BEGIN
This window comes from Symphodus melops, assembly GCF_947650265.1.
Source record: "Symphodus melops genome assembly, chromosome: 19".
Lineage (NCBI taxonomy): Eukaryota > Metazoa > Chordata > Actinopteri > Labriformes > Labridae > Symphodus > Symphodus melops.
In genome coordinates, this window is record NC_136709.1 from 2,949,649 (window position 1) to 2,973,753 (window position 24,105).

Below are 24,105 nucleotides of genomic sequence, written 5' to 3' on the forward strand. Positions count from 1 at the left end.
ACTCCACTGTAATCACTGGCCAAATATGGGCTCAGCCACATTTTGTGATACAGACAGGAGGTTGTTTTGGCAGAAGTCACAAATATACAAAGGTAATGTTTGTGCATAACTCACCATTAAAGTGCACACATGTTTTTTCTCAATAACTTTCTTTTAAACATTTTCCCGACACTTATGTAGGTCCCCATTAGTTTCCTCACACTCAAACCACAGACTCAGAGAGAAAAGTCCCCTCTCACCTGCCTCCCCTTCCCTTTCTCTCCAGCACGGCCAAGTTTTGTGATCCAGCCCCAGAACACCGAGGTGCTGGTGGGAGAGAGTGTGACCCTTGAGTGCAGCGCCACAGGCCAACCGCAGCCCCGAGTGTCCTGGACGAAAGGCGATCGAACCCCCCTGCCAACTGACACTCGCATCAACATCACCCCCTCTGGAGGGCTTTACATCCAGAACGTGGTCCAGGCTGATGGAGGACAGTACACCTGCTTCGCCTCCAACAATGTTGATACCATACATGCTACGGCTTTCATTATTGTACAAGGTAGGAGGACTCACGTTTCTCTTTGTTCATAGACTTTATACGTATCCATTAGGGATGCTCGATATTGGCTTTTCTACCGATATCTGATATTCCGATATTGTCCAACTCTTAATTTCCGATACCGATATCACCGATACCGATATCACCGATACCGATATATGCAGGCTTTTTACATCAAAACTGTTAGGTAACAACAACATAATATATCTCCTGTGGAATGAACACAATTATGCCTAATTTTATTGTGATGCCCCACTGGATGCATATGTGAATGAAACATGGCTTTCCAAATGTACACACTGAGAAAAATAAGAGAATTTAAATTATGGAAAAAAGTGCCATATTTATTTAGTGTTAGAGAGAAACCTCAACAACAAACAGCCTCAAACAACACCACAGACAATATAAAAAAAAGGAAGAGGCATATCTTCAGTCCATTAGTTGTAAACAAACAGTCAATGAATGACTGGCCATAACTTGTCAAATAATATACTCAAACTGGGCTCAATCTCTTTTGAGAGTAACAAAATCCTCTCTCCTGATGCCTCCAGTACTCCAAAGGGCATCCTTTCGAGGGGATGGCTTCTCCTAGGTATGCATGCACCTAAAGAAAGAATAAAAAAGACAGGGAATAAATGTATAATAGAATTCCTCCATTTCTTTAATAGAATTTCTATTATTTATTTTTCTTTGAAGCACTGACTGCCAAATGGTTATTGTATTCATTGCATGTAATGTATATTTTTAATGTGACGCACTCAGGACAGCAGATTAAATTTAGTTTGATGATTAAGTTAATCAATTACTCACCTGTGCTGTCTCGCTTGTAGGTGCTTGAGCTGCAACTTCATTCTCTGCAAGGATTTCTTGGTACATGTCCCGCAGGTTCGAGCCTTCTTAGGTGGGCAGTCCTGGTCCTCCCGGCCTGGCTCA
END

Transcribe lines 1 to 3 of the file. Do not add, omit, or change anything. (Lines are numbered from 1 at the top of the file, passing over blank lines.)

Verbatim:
This window comes from Symphodus melops, assembly GCF_947650265.1.
Source record: "Symphodus melops genome assembly, chromosome: 19".
Lineage (NCBI taxonomy): Eukaryota > Metazoa > Chordata > Actinopteri > Labriformes > Labridae > Symphodus > Symphodus melops.